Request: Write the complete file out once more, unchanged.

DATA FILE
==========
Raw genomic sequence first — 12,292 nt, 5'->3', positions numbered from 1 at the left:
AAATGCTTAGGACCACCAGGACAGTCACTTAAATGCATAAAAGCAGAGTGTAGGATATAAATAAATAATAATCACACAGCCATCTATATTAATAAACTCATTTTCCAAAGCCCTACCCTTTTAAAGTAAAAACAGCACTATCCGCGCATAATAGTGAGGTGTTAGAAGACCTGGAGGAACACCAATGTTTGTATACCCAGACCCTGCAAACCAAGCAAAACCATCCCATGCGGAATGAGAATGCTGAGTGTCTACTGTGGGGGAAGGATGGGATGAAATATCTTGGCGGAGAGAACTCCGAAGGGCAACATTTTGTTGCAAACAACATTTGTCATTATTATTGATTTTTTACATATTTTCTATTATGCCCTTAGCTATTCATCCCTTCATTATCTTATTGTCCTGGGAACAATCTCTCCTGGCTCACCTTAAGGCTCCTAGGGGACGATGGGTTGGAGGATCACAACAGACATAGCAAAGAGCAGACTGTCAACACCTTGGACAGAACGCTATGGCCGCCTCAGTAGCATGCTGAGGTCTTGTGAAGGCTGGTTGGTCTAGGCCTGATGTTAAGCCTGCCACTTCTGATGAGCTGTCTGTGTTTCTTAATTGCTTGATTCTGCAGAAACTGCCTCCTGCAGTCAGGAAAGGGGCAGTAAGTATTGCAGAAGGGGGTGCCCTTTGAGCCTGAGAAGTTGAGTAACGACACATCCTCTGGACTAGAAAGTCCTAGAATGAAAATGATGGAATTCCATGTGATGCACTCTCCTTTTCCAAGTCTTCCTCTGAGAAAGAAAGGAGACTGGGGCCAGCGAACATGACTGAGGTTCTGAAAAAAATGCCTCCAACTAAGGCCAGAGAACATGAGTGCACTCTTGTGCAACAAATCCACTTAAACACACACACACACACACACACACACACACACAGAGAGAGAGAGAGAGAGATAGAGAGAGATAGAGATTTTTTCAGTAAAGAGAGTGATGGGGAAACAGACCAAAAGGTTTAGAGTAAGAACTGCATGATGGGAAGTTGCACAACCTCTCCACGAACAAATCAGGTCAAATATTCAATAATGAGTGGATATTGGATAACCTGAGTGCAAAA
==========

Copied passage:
Raw genomic sequence first — 12,292 nt, 5'->3', positions numbered from 1 at the left:
AAATGCTTAGGACCACCAGGACAGTCACTTAAATGCATAAAAGCAGAGTGTAGGATATAAATAAATAATAATCACACAGCCATCTATATTAATAAACTCATTTTCCAAAGCCCTACCCTTTTAAAGTAAAAACAGCACTATCCGCGCATAATAGTGAGGTGTTAGAAGACCTGGAGGAACACCAATGTTTGTATACCCAGACCCTGCAAACCAAGCAAAACCATCCCATGCGGAATGAGAATGCTGAGTGTCTACTGTGGGGGAAGGATGGGATGAAATATCTTGGCGGAGAGAACTCCGAAGGGCAACATTTTGTTGCAAACAACATTTGTCATTATTATTGATTTTTTACATATTTTCTATTATGCCCTTAGCTATTCATCCCTTCATTATCTTATTGTCCTGGGAACAATCTCTCCTGGCTCACCTTAAGGCTCCTAGGGGACGATGGGTTGGAGGATCACAACAGACATAGCAAAGAGCAGACTGTCAACACCTTGGACAGAACGCTATGGCCGCCTCAGTAGCATGCTGAGGTCTTGTGAAGGCTGGTTGGTCTAGGCCTGATGTTAAGCCTGCCACTTCTGATGAGCTGTCTGTGTTTCTTAATTGCTTGATTCTGCAGAAACTGCCTCCTGCAGTCAGGAAAGGGGCAGTAAGTATTGCAGAAGGGGGTGCCCTTTGAGCCTGAGAAGTTGAGTAACGACACATCCTCTGGACTAGAAAGTCCTAGAATGAAAATGATGGAATTCCATGTGATGCACTCTCCTTTTCCAAGTCTTCCTCTGAGAAAGAAAGGAGACTGGGGCCAGCGAACATGACTGAGGTTCTGAAAAAAATGCCTCCAACTAAGGCCAGAGAACATGAGTGCACTCTTGTGCAACAAATCCACTTAAACACACACACACACACACACACACACACACACAGAGAGAGAGAGAGAGAGATAGAGAGAGATAGAGATTTTTTCAGTAAAGAGAGTGATGGGGAAACAGACCAAAAGGTTTAGAGTAAGAACTGCATGATGGGAAGTTGCACAACCTCTCCACGAACAAATCAGGTCAAATATTCAATAATGAGTGGATATTGGATAACCTGAGTGCAAAA